The person with the highest score on the list is promoted when there is a vacancy. Officers can’t be kept from being promoted because of disciplinary decisions if those decisions aren’t upheld by a hearing examiner, Myers said.

Information withheld

The Temple Police Department didn’t release the names of the officers involved in the Martinez case until almost five months later.

The arrest report also wasn’t with other daily incident reports released to the media, and the spokesman at that time, Cpl. Christopher Wilcox, said he didn’t know why it was missing.

The Telegram made several open records requests for the case records, but the city asked the Texas Attorney General’s office to deny the request. The Attorney General’s office ruled twice that the documents had to be released.

The city agreed in March 2014 to make the documents available — months after the Telegram’s Nov. 14, 2013, open records request.

The ruling said the documents had to be released because the city didn’t comply with some requirements in the Government Code. The city of Temple requested an appeal, saying the information was part of an officer’s personnel file that couldn’t be released to the public. Once again, the Attorney General’s office said the city must release the information or go to court.

Use of excessive force

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The officers did a takedown on the handcuffed Martinez in the loss prevention office at Walmart on South 31st Street. The teen was taken into custody on the premise he was involved in theft and criminal mischief. One reason for the takedown allegedly was because Martinez spit on the floor and refused to clean it up. Martinez was not charged with any wrongdoing.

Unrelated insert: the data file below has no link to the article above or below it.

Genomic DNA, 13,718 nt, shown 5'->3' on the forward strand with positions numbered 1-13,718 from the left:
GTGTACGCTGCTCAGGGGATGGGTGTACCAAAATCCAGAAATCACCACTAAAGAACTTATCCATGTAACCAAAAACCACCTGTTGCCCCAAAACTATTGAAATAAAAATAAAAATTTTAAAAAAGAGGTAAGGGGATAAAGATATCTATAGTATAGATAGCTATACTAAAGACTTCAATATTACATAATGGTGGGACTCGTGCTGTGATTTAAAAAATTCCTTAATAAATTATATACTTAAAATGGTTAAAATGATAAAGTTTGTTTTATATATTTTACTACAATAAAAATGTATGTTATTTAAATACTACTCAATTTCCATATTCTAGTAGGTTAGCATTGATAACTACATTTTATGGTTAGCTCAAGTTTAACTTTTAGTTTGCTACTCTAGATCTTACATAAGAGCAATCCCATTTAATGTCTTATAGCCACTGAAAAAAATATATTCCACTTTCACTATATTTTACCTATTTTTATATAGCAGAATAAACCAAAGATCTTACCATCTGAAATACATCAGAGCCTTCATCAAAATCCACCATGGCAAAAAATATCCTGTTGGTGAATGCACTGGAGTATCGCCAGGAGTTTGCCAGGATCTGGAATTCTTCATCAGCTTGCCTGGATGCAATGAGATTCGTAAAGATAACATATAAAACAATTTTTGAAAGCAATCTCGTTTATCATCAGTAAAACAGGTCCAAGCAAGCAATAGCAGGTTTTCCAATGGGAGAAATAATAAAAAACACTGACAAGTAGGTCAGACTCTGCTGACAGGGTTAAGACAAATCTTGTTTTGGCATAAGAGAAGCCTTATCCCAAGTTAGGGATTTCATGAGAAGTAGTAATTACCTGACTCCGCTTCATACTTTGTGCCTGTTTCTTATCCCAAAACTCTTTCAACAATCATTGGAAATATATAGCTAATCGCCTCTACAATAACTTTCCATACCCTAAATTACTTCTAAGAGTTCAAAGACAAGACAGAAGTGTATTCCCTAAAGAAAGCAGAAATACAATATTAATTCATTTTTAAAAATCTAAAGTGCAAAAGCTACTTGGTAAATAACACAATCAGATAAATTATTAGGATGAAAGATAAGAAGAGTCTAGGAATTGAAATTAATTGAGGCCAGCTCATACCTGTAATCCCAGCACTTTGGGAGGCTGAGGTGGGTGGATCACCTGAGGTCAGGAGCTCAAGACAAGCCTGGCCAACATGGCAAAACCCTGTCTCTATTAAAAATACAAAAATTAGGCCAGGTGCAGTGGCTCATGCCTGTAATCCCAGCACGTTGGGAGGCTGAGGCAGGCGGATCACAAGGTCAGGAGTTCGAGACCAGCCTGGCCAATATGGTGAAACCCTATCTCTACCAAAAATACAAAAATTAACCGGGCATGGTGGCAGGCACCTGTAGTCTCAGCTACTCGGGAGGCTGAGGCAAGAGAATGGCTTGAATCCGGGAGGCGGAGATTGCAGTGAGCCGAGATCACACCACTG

Temple Police officials said they didn’t know anything about the incident until the Telegram published an article based on an interview with Martinez’s mother.

Several officers were present during the incident, but didn’t record the episode. None of the officers made a written report or told their supervisors about it. Each of the officers received some form of disciplinary action.

In addition to being given an indefinite suspension from his job, Amaya was investigated by the Texas Rangers and Temple Police.

The former Texas Ranger in charge of the investigation, Marcus Hilton, said Amaya’s omissions were intentional and criminal.

A Bell County grand jury no-billed the case in October 2013.

The appeal, lawsuit

Amaya appealed his suspension and testified at his hearing. After watching the video, Amaya agreed force was used.

An independent hearing examiner in August 2014 heard Amaya’s appeal and ruled he had to be reinstated and reimbursed for his lost wages and benefits — except for a 15-day disciplinary suspension that replaced the indefinite suspension given by Smith.

The city of Temple didn’t appeal the ruling because it didn’t have sufficient grounds for an appeal.

A civil lawsuit was filed in May 2014 against the city of Temple and the officers by attorney David Fernandez Jr., who represented Elsa Martinez and her son.

A U.S. district judge in February 2015 awarded the mother and son a $42,500 settlement, which was paid by the city’s insurance company. The settlement released Amaya, the other officer, the city of Temple, the mayor, City Council members, police chief and any and all officers from any responsibility.